You see the quote written on the wall at Athlon: “We are what we repeatedly do. Excellence, then, is not an act, but a habit.” Who you currently are is a result of the habits that you have had for your entire life.If you’re someone who naturally makes healthy eating choices, it is because you have made it a habit to buy whole foods, prepare square meals, or whatever it may be. If you’re punctual, it is because you have made it a habit to plan ahead and watch the clock. If you know all the words to your favorite song, it is because you have made a habit of listening to it periodically. You get the point!
Unfortunately, our undesirable traits are also the result of habits. If you eat too much junk food, it is because you have made it a habit to indulge your sweet tooth, hit the fast-food drive-thru on your way home, etc. If you have a messy room, it’s because you have made it a habit to throw your clothes on the floor after changing. Again, you get the point!
There is no shame in having some habits you wish you didn’t. Thankfully though, there is a way to improve!If there is something about yourself that you would like to change, guess what? You’re going to have to develop the habit or habits to obtain the new skill or attribute that you seek. “We are what we repeatedly do.” Simple enough in theory, right? So why do only about 8% of New Year’s Resolutions actually stick? Why is it so difficult to start making healthier decisions, and become who we want ourselves to be?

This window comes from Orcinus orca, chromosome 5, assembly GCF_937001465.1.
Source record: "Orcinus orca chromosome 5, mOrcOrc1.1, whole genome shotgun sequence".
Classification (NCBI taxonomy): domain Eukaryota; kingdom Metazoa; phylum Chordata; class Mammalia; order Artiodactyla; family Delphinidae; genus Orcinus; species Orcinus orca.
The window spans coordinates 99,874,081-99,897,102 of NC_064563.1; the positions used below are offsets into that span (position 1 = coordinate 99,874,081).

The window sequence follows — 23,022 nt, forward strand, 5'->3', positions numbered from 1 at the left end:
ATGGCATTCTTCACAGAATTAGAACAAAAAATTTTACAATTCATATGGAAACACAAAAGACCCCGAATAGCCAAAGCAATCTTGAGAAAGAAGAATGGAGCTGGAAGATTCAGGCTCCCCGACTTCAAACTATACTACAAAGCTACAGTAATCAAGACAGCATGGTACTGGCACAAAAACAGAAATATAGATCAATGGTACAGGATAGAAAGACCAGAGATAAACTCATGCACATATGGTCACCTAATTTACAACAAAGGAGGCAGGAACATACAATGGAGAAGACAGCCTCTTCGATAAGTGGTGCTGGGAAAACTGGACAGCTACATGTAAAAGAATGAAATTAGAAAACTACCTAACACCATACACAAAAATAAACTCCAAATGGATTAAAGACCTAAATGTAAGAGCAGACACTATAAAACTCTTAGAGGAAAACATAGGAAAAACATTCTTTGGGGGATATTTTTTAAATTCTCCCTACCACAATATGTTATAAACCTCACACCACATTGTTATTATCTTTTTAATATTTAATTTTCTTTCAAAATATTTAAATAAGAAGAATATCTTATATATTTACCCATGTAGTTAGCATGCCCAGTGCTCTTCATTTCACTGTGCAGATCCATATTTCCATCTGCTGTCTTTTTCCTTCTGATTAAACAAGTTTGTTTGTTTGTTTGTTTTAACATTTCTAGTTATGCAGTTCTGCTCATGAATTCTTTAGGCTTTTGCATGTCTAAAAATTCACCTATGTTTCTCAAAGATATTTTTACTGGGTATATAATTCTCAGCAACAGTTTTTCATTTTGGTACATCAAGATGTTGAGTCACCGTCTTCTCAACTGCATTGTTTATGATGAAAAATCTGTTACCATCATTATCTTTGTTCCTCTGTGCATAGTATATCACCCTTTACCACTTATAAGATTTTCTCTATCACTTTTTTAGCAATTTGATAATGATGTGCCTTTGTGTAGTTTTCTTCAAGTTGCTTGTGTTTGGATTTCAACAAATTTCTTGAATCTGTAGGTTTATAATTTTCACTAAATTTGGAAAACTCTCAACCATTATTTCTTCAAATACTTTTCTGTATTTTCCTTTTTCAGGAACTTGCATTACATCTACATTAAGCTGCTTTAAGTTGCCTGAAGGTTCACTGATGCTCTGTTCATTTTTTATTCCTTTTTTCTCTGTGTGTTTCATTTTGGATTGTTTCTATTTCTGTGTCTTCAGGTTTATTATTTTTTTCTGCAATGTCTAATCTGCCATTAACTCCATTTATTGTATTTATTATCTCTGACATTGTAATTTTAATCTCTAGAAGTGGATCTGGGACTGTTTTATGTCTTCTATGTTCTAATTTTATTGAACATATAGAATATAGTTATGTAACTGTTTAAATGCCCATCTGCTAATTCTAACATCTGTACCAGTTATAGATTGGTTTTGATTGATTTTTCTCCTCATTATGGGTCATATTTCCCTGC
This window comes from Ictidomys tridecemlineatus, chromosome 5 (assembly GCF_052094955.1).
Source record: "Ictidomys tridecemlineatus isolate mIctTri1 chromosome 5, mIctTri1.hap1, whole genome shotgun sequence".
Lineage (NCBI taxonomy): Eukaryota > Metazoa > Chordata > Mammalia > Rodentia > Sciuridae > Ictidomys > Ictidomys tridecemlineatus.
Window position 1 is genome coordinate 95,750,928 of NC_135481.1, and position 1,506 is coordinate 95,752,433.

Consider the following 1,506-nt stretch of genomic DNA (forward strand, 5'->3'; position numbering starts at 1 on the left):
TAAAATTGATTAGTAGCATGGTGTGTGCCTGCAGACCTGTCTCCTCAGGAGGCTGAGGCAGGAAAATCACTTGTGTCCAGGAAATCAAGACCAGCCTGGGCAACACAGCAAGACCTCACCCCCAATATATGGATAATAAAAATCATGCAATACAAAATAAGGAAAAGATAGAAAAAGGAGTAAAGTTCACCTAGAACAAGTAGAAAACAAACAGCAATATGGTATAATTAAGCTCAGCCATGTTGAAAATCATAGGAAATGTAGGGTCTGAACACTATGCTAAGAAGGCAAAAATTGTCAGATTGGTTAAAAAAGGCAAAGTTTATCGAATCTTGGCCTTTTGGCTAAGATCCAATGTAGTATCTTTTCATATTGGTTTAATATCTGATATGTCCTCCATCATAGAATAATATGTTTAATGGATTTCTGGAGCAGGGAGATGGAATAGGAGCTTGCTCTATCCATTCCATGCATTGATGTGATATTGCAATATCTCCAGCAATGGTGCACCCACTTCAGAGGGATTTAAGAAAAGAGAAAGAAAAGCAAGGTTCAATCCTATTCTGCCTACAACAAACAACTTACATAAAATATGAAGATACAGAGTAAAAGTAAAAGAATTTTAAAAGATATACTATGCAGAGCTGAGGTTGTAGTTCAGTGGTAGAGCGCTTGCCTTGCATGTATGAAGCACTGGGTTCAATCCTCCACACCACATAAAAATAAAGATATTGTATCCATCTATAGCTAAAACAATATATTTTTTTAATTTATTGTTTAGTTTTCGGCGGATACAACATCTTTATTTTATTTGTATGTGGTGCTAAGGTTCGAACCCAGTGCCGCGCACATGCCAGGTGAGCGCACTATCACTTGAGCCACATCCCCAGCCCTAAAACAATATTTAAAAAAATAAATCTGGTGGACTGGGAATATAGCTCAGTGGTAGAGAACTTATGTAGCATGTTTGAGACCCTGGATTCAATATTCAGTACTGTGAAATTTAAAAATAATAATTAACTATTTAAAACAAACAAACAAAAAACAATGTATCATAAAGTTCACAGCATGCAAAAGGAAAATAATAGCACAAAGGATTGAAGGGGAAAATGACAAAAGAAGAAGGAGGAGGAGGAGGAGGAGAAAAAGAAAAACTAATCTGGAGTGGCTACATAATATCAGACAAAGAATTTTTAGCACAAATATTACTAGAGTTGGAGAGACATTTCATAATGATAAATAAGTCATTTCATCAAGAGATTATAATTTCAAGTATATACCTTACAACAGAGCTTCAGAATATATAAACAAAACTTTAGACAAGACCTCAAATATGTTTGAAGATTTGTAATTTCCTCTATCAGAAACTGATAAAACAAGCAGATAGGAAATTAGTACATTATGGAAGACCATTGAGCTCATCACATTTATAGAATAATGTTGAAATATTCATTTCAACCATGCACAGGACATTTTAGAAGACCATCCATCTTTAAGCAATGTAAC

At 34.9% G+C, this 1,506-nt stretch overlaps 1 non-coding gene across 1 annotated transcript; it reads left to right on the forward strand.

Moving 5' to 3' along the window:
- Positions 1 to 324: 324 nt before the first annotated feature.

As we so often do at Athlon, let’s take a “brain-first” approach to answering this question. Your brain is a predictive organ. It is constantly doing the following:
Taking in information from the world
Figuring out what it means based on your life experience up to that point
Predicting what will happen next
Taking action accordingly
When your brain compares incoming information to your past experience, it is always asking “Is this safe?”. This is because your brain has evolved over millions of years to always prioritize survival first. And at a deep subconscious level (in the amygdala specifically), your brain isn’t really worried about living a happy healthy life until your 100 years old as much as it’s worried about surviving the next second. You can’t live until 100 if you don’t live until now and until now and until now…. and so on.